Retinal Detachment Clinical Presentation
- Author: Hemang K Pandya, MD; Chief Editor: Robert E O'Connor, MD, MPH more...
Initial symptoms commonly include the sensation of a flashing light (photopsia) related to retinal traction and often accompanied by a shower of floaters and vision loss.
Over time, the patient may report a shadow in the peripheral visual field, which, if ignored, may spread to involve the entire visual field in a matter of days. Vision loss may be described as cloudy, irregular, or curtainlike.
Retinal tissue is stimulated by light but also responds to mechanical disturbances. Flashing lights usually are caused by separation of the posterior vitreous. As the vitreous gel separates from the retina, it stimulates the retinal tissue mechanically, resulting in the release of phosphenes and the sensation of light.
Pathologic stimulation of the retina and production of phosphenes cause photopsia.
If a retinal detachment involves the macula, acuity may be severely reduced.
The location of the light sensation in the patient's visual field has no correlation to the location of a retinal tear.
Floaters are a very common visual symptom in the population; thus, distinguishing their etiology requires eliciting a detailed history. The sudden onset of large floaters in the center of the visual axis may indicate posterior vitreous detachment (PVD). The patient observes a circular floater when the vitreous detaches from its annular ring surrounding the optic nerve (referred to as Weiss ring). More ominous and concerning is the description of hundreds of tiny black specks appearing before the eye, as this maybe be indicative of a vitreous hemorrhage, resulting from disruption of a retinal vessel caused by a retinal tear or mechanical traction of a vitreoretinal adhesion. A few hours after the initial shower of black spots, the patient can note cobwebs that result from blood forming irregular clots. Generally, the new onset of floaters associated with flashing lights is highly suggestive of a retinal tear.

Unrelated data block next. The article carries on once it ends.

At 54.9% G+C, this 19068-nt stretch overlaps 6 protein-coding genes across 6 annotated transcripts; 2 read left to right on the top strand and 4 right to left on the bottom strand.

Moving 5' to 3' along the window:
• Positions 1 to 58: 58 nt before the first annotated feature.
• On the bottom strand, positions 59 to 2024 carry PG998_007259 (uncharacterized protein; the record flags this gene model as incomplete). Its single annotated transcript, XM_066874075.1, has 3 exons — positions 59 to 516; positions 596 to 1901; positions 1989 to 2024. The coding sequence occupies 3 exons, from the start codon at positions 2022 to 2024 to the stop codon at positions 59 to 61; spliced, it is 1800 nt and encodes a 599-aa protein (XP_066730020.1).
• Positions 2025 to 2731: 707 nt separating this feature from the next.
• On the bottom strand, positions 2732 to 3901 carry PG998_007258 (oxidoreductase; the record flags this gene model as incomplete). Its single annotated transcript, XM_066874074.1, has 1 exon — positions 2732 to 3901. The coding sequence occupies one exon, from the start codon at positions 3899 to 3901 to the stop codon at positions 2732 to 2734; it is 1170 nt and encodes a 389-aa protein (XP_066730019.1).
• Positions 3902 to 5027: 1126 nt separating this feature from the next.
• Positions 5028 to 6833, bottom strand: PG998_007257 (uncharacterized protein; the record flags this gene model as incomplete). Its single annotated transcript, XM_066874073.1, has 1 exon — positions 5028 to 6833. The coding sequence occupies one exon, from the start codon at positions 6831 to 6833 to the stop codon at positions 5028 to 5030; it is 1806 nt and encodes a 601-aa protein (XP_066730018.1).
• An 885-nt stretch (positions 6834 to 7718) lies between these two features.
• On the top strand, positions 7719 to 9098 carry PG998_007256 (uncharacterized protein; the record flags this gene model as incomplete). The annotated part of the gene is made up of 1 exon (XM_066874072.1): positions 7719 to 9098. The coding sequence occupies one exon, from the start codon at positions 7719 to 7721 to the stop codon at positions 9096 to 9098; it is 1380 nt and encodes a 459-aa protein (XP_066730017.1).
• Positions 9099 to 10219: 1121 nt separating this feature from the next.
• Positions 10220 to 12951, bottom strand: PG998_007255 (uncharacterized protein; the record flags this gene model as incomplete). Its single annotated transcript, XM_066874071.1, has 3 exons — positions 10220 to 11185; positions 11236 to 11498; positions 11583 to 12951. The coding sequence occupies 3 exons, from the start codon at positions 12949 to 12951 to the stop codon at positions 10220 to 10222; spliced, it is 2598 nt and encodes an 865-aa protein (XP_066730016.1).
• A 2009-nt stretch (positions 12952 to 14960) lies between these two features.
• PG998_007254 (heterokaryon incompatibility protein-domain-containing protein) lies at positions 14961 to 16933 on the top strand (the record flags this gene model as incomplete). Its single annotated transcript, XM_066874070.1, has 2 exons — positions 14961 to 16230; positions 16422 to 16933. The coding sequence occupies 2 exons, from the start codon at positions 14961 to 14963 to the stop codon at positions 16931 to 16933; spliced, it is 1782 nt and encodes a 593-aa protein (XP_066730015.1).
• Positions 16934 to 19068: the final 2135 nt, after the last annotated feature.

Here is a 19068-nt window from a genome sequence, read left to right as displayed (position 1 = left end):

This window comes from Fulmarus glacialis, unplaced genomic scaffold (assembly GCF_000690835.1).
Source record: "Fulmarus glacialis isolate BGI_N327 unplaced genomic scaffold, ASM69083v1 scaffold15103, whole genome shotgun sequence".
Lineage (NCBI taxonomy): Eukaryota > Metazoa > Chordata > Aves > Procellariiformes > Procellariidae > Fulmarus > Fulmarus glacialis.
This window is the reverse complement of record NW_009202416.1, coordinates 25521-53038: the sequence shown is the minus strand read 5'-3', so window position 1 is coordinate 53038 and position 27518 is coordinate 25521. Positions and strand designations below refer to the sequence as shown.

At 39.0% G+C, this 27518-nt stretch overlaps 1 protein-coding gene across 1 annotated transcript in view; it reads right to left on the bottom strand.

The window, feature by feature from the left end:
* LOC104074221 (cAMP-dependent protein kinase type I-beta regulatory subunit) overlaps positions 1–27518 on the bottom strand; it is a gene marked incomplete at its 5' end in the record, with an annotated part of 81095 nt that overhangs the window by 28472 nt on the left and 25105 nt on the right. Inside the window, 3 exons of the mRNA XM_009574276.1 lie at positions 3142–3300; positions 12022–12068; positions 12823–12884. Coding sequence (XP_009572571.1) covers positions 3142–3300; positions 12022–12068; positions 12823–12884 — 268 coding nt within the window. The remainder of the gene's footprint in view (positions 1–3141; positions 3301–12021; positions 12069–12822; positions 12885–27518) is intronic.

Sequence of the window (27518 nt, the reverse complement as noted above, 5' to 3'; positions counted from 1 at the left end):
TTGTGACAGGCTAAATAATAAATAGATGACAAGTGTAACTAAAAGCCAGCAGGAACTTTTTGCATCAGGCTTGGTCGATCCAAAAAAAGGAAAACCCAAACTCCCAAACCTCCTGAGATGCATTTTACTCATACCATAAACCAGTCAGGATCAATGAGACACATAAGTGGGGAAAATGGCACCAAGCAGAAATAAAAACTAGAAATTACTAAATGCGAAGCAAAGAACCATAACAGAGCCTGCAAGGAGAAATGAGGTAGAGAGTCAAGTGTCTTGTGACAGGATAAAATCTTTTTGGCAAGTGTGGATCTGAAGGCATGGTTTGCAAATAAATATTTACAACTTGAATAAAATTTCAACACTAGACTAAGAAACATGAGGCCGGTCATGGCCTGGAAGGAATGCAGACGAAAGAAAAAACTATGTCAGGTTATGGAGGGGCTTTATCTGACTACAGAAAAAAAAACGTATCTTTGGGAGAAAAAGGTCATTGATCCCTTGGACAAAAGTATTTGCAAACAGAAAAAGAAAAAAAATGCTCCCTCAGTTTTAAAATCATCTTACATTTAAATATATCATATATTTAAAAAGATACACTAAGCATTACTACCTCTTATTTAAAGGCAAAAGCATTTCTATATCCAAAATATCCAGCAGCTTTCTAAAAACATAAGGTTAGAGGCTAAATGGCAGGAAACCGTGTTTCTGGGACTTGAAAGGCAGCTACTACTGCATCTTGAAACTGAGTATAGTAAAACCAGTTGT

While symptoms of photopsia and floaters are not helpful in locating the position of the retinal tear or detachment, the visual field defect can be helpful in locating the detachment.
Bullous (ie, large ballooning) detachments produce dense visual field defects (ie, blackness), and flat detachments produce relative field defects (ie, grayness).
Inquire about history of trauma, including whether it occurred several months before the symptoms or coincided with the onset of symptoms. Documentation of head or ocular trauma may be subject to legal investigation, especially in children.
Note previous surgery, including cataract extraction, intraocular foreign body removal, and retinal procedures.
Question the patient about previous conditions, such as uveitis, vitreous hemorrhage, amblyopia, glaucoma, and diabetic retinopathy. Query about family history of eye disease because, although RDs usually are sporadic events, certain pedigrees may be prone to detachment.
Determine length of time there has been visual symptoms and visual loss. This can help determine the appropriate timing of treatment
Check visual acuity at near and distance, correcting for refractive error.
Conduct an external examination for signs of trauma, checking the visual field (usually a confrontation field examination is adequate). Visual fields can help isolate the location of the retinal detachment.
Check pupil reaction (a fixed dilated pupil may indicate previous trauma; a positive Marcus-Gunn pupil can occur with any disturbance of the afferent pupillomotor pathway, including retinal detachment).
Check intraocular pressure measurement in both eyes (relative hypotony of >4-5 mm Hg less than the fellow eye is common).
Administer slit-lamp biomicroscopy
Examine the vitreous for signs of pigment or tobacco dust (ie, Shafer sign), which is suggestive for a retinal tear in 70% of cases with no previous eye disease or surgery.
Conduct a dilated fundus examination with ophthalmoscopy (panoptic ophthalmoscope may be used). Indirect ophthalmoscopy is the definitive means of diagnosing retinal detachment. Direct funduscopy may detect vitreous hemorrhage and large detachment of the posterior pole, but it is inadequate for complete examination because of the lower magnification and illumination, lack of stereopsis, and limited view of the peripheral retina. Obvious detachment is observed as marked elevation of the retina, which appears gray with dark blood vessels that may lie in folds. The detached retina may undulate and appear out of focus.Shallow detachments are much more difficult to detect; thus, comparing the suspected area with an adjacent normal quadrant is helpful to detect any change in retinal transparency. A pigmented or nonpigmented line may demarcate the limit of a detachment.
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